**Speaker**: Adele Mortier (MIT)

**Time**: Friday October 4, 2pm

**Location**: 32-D461

**Abstract**: Numerical approximation expressions are expressions of the form “around n”, “approximately n”, where n is a number. They can include an explicit unit, and the n can be decimal or a round number.

(1) Around 15 people came to the party

(2) Sue ran around 6 miles

(3) The film’s average rating is around 3.5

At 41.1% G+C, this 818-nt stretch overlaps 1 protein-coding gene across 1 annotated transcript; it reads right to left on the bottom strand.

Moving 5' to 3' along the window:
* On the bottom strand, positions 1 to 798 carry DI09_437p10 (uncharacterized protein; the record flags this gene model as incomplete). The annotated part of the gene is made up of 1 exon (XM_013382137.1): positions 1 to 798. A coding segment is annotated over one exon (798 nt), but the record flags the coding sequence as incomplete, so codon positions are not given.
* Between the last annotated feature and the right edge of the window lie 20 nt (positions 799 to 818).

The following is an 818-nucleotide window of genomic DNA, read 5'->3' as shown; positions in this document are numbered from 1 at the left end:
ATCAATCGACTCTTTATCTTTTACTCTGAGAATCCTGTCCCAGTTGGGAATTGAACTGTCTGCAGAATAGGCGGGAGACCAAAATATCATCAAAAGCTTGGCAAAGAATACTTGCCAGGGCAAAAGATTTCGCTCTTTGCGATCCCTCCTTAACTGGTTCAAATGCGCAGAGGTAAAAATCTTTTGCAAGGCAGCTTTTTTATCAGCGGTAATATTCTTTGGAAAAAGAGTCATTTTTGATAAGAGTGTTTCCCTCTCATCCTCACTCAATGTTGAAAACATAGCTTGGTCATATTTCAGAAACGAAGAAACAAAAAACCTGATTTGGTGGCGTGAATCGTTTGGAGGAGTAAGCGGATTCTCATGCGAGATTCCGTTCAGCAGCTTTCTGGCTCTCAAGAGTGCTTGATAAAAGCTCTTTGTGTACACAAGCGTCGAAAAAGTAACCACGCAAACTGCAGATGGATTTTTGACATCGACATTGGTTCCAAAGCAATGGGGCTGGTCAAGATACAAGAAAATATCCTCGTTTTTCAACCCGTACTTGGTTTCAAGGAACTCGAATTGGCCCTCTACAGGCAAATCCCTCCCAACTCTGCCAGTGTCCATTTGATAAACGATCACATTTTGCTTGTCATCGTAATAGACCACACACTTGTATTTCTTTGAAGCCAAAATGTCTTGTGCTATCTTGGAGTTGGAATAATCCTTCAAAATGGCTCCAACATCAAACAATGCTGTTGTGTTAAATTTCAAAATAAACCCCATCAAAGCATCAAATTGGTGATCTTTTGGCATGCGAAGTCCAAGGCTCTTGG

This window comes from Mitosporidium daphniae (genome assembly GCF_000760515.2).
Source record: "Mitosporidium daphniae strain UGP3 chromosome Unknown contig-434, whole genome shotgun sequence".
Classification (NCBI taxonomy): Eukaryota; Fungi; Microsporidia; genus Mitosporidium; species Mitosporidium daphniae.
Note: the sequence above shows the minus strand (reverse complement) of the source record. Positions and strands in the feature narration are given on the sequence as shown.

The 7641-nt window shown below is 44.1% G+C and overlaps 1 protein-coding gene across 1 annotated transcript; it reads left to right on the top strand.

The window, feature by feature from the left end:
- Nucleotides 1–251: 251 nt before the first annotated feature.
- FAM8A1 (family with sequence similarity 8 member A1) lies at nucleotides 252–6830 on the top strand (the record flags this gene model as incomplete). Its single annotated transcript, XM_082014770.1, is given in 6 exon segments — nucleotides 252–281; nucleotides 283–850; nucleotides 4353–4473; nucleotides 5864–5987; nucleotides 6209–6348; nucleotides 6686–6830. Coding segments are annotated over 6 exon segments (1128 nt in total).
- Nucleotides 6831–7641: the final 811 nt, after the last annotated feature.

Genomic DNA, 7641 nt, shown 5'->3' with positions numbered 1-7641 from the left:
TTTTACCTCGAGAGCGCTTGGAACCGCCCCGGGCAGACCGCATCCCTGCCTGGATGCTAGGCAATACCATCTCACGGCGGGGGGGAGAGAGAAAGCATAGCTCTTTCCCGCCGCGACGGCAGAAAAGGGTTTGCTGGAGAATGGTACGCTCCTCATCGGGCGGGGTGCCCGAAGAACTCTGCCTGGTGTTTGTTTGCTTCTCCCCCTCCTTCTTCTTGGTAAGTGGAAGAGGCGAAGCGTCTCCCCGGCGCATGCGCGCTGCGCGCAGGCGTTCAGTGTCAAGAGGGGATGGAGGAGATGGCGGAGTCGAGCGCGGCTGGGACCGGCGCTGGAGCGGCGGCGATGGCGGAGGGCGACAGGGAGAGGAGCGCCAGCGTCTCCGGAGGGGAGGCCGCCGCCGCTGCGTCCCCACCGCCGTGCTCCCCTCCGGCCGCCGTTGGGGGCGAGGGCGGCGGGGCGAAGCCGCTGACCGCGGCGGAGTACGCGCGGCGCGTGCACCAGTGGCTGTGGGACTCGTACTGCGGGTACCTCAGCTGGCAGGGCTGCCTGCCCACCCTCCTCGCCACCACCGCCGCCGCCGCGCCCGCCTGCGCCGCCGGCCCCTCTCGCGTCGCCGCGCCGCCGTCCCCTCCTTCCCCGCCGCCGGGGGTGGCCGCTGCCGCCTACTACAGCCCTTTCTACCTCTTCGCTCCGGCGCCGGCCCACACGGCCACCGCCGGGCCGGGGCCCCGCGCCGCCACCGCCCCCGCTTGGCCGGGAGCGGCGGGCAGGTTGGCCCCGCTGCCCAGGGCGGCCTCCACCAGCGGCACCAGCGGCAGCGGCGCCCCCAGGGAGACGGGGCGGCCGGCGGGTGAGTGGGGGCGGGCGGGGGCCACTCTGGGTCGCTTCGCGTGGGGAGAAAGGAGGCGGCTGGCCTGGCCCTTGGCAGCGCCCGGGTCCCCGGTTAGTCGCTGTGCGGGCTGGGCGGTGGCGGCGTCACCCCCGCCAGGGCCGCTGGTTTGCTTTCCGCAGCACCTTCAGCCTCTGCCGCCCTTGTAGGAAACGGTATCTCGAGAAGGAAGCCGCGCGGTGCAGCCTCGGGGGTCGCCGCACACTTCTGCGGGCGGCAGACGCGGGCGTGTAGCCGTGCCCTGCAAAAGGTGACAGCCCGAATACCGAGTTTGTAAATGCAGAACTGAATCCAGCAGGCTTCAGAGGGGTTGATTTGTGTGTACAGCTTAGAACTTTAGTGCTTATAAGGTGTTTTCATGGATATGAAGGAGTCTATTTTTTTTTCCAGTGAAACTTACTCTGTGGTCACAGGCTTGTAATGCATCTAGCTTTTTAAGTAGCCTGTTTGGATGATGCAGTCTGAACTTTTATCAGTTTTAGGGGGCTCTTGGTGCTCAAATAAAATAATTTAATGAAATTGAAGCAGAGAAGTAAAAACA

Numerical approximation is challenging as it is used very commonly in everyday conversations, without apparent problems. Yet these expressions seem to carry inherent vagueness: is (1) felicitous if 15 people came? What about 21 people? 22? Is 20 more probable than 22? This might suggest that people tend to enrich their interpretation using the context as well as their knowledge of the world to get more precise inferences. We make the assumption that such inferences rely on classical pragmatic processes, very much alike scalar implicatures (granularity implicatures, [Cummins et al., 2012]). We also argue that these inferences can be modeled, if not explained, by probabilistic Bayesian reasoning (some variants of the RSA, [Kennedy, 2007, Lassiter and Goodman, 2013]). To back up this theory, we present experimental data about the probabilistic inferences drawn by people facing numerical approximation expressions (round numbers, no unit). The most basic results corroborate prevalent intuitions about numerical approximation (symmetry of the distribution, granularity effects). More refined (and disputable) results seem to support the hypothesis that a vague expression like “around” differs from a more exact (but underspecified) expression like “between”, as they do not give rise to the same kind of subjective probability distribution (posterior). However, another experiment would be needed to better control for unwanted order effects between items, because they are likely to explain a huge part of the observed variability.Your feedback is of course very welcome!